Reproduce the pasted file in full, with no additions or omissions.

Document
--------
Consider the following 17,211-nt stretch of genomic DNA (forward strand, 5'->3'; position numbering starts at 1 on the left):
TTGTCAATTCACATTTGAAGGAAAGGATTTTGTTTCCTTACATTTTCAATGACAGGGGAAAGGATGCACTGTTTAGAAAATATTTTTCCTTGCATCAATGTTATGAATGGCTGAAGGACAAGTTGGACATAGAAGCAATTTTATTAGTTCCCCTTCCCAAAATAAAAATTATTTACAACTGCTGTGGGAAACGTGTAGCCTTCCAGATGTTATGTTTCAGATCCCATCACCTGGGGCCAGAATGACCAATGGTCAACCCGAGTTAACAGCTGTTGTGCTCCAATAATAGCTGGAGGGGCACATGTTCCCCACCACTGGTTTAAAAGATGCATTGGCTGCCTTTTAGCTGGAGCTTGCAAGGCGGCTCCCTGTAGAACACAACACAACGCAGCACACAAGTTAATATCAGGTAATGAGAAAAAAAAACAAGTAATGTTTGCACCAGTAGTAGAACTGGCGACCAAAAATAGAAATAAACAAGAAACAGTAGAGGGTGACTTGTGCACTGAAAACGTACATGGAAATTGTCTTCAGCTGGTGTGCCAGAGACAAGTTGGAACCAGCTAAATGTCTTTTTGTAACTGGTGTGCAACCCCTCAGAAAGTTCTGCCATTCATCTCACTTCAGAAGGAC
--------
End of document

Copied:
Consider the following 17,211-nt stretch of genomic DNA (forward strand, 5'->3'; position numbering starts at 1 on the left):
TTGTCAATTCACATTTGAAGGAAAGGATTTTGTTTCCTTACATTTTCAATGACAGGGGAAAGGATGCACTGTTTAGAAAATATTTTTCCTTGCATCAATGTTATGAATGGCTGAAGGACAAGTTGGACATAGAAGCAATTTTATTAGTTCCCCTTCCCAAAATAAAAATTATTTACAACTGCTGTGGGAAACGTGTAGCCTTCCAGATGTTATGTTTCAGATCCCATCACCTGGGGCCAGAATGACCAATGGTCAACCCGAGTTAACAGCTGTTGTGCTCCAATAATAGCTGGAGGGGCACATGTTCCCCACCACTGGTTTAAAAGATGCATTGGCTGCCTTTTAGCTGGAGCTTGCAAGGCGGCTCCCTGTAGAACACAACACAACGCAGCACACAAGTTAATATCAGGTAATGAGAAAAAAAAACAAGTAATGTTTGCACCAGTAGTAGAACTGGCGACCAAAAATAGAAATAAACAAGAAACAGTAGAGGGTGACTTGTGCACTGAAAACGTACATGGAAATTGTCTTCAGCTGGTGTGCCAGAGACAAGTTGGAACCAGCTAAATGTCTTTTTGTAACTGGTGTGCAACCCCTCAGAAAGTTCTGCCATTCATCTCACTTCAGAAGGAC